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French President Macron and Le Pen to face off in televised debate

LUDOVIC MARIN/POOL/AFP via Getty Images

(SAINT-DENIS, France) — French President Emmanuel Macron and Marine Le Pen, his far-right rival in the presidential elections, will face off in the highly anticipated televised debate Wednesday, which could prove crucial in swaying voters ahead of the final round of voting this weekend.

Macron and Le Pen took the top two spots in the preliminary round of voting earlier this month, just as they did in 2017. The debate of that year proved disastrous for Le Pen, who struggled under questioning. Macron ultimately won a sweeping victory in 2017, winning 66% of the vote.

This campaign cycle has been notably different, however. The war in Ukraine has dominated the headlines, Le Pen has sought to soften her National Rally party’s image and ease voters’ concerns about a far-right president, while Macron has been a notably absent figure on the campaign trail.

Polling in France has shown an upswing in Le Pen’s popularity and decline in Macron’s, though the French president retains a narrow lead in most reported opinion polls.

Le Pen has faced criticism in France for a softer approach to Russia and past support for President Vladimir Putin. While she has said she is in favor of the broad package of sanctions announced by the French government, she has publicly opposed restrictions on oil and gas imports from Russia, citing concerns about the rising cost of living in France that has become a critical issue in the campaign.

Le Pen was previously banned from entering Ukraine in 2017, when she spoke out in favor of Russia’s annexation of Crimea.

While Le Pen has pledged if elected to take France out of NATO’s integrated command, she said she would not intend to leave the organization altogether, nor renounce Article 5, which refers to the “mutual protection between members of the Atlantic Alliance.”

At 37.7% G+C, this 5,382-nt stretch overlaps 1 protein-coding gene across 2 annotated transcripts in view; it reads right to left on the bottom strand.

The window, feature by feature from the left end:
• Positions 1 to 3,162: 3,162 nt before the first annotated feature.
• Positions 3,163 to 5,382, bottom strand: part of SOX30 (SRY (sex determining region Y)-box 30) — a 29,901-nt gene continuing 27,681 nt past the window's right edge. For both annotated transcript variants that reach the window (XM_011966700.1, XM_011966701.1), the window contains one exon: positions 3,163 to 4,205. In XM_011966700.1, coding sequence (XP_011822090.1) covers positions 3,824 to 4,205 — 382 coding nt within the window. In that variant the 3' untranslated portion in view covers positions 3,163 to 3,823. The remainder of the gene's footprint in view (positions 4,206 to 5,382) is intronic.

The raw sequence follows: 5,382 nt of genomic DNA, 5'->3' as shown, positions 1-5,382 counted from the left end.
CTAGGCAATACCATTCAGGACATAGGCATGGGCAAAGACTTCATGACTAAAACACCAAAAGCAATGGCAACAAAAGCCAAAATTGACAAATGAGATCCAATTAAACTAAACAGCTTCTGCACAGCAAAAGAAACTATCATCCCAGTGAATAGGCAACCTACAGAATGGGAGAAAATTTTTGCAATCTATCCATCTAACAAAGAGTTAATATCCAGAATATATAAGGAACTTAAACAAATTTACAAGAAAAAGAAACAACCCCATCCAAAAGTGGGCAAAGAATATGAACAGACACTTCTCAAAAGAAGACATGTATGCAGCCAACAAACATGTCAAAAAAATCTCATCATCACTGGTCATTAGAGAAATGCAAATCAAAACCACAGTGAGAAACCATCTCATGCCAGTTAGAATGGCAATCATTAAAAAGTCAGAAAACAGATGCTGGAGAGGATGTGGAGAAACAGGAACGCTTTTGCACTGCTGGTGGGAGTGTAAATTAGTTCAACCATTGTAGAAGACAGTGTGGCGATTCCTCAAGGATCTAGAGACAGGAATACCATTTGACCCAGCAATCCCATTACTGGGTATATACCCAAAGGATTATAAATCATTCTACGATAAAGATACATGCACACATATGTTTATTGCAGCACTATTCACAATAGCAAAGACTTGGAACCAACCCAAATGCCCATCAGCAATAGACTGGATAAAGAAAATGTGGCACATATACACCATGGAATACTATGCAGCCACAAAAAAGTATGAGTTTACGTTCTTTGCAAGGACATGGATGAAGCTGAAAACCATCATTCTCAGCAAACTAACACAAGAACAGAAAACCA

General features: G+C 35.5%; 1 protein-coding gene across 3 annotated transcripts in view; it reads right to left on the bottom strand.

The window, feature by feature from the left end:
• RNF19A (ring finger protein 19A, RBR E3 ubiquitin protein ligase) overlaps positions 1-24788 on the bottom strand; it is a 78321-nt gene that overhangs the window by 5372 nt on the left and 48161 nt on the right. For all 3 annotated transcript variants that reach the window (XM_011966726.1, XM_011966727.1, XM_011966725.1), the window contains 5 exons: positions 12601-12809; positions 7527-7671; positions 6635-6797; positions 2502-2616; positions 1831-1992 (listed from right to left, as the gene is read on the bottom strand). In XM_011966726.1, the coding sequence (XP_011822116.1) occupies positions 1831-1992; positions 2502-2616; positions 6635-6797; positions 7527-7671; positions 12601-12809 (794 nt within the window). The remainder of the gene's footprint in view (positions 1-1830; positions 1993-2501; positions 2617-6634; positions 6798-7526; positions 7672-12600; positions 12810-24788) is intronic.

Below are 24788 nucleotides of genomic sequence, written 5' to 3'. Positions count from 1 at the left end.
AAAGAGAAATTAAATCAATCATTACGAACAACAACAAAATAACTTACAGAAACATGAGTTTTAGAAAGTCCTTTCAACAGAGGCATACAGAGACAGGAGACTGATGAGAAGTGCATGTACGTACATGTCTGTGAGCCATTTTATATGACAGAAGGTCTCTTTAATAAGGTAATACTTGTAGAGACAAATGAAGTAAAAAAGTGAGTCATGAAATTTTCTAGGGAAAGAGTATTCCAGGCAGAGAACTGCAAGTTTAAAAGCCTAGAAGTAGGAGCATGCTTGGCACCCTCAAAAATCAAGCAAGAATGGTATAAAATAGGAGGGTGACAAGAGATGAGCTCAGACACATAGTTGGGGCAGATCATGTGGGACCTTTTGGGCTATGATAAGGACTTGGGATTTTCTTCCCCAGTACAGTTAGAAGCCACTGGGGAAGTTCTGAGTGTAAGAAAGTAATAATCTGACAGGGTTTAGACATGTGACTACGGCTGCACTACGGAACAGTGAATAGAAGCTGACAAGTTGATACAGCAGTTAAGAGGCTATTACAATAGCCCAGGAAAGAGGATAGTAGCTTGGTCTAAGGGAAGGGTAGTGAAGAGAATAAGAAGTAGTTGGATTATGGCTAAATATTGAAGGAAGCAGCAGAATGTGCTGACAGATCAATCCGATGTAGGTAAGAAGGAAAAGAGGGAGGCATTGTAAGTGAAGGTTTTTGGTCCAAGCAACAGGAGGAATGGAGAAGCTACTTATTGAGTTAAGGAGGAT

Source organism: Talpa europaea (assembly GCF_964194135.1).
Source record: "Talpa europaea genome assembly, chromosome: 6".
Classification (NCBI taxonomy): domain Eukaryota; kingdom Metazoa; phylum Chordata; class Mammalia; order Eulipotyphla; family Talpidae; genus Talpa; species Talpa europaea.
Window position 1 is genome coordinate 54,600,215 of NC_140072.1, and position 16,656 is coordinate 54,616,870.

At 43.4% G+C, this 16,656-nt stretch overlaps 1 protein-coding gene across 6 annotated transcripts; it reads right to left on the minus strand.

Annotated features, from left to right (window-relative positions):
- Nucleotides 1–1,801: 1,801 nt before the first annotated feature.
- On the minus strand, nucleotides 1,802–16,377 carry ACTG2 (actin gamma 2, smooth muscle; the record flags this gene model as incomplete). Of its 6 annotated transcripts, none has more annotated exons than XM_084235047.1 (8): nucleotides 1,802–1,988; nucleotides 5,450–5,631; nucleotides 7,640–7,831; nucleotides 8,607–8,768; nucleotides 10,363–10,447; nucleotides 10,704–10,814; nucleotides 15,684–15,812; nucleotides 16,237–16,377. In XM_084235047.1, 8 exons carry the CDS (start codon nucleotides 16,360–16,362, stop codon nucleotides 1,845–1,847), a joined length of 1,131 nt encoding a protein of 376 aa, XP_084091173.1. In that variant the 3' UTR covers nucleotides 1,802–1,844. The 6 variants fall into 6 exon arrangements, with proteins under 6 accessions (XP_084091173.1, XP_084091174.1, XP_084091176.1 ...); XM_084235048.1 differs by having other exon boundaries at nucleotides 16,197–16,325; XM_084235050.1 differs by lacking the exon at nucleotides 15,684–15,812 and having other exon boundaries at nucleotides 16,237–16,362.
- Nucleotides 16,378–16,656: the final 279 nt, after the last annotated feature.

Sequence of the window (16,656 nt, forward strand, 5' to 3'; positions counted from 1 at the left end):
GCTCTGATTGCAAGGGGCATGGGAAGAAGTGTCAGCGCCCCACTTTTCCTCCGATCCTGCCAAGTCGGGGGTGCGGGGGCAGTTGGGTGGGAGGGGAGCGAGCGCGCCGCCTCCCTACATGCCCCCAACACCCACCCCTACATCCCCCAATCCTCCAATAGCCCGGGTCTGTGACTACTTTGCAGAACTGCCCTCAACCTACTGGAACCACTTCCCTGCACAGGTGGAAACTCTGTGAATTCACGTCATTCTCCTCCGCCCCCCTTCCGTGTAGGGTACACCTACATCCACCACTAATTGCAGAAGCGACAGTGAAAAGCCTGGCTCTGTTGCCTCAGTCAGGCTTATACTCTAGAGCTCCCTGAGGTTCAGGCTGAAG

Ukrainian President Volodymyr Zelenskyy, in an interview with French television channel BFMTV aired Wednesday, went as far as to urge Le Pen to reconsider her position on Russia.

“If the candidate were to understand that she was wrong, our relationship could change,” Zelenskyy said. While ensuring not “to have the right to influence” the French electoral campaign, Zelenskyy recognized that “obviously, I have relations with Emmanuel Macron and I would not want to lose them.”

The final outcome of the election may well be decided by matters closer to home, however, with Macron’s team touting his experience in power at a time of stability, while Le Pen’s campaign has targeted the incumbent for, they say, being out of touch with ordinary people.

The far-right candidate focused her campaign on purchasing power, a topic expected to be one of the main factors in deciding the outcome of the election. Le Pen’s project, however, still centers on the fight against immigration. The National Rally candidate has presented several flagship proposals, including a bill to drastically limit immigration, the abolition of the right of soil, and restricting the routes for people to claim asylum in France.

“Fear is the only argument that the current president has to try and stay in power at all cost,” Le Pen said in a new clip posted by her campaign Tuesday.

Much will depend on which candidate the supporters of far-left candidate Jean-Luc Mélenchon turn to in the final round. Mélenchon secured 22% of the first round of voting in third place, and while he publicly told his supporters not to vote for Le Pen, her populist vision may prove more enticing to a base dissatisfied with Macron, a centrist with a background in the financial sector.

The debate, airing at 8 p.m. local time (3 p.m. EST), is the first and only time voters will have a chance to see the candidates face off.

ABC News’ Ibtissem Guenfoud contributed to this report.

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